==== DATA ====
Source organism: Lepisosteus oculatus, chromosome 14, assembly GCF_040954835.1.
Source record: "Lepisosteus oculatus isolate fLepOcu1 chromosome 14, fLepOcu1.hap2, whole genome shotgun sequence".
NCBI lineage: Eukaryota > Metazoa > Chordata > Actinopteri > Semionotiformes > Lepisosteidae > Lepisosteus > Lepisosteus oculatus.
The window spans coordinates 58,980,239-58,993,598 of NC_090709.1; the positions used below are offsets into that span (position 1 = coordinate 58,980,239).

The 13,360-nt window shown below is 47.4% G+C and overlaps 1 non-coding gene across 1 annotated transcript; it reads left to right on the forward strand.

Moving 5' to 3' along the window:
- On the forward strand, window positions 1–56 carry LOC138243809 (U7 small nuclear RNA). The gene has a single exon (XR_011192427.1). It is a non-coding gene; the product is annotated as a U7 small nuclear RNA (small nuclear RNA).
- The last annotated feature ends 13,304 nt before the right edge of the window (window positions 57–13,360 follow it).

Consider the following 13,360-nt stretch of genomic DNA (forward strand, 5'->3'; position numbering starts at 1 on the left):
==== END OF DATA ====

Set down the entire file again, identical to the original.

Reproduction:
Source organism: Lepisosteus oculatus, chromosome 14, assembly GCF_040954835.1.
Source record: "Lepisosteus oculatus isolate fLepOcu1 chromosome 14, fLepOcu1.hap2, whole genome shotgun sequence".
NCBI lineage: Eukaryota > Metazoa > Chordata > Actinopteri > Semionotiformes > Lepisosteidae > Lepisosteus > Lepisosteus oculatus.
The window spans coordinates 58,980,239-58,993,598 of NC_090709.1; the positions used below are offsets into that span (position 1 = coordinate 58,980,239).

The 13,360-nt window shown below is 47.4% G+C and overlaps 1 non-coding gene across 1 annotated transcript; it reads left to right on the forward strand.

Moving 5' to 3' along the window:
- On the forward strand, window positions 1–56 carry LOC138243809 (U7 small nuclear RNA). The gene has a single exon (XR_011192427.1). It is a non-coding gene; the product is annotated as a U7 small nuclear RNA (small nuclear RNA).
- The last annotated feature ends 13,304 nt before the right edge of the window (window positions 57–13,360 follow it).

Consider the following 13,360-nt stretch of genomic DNA (forward strand, 5'->3'; position numbering starts at 1 on the left):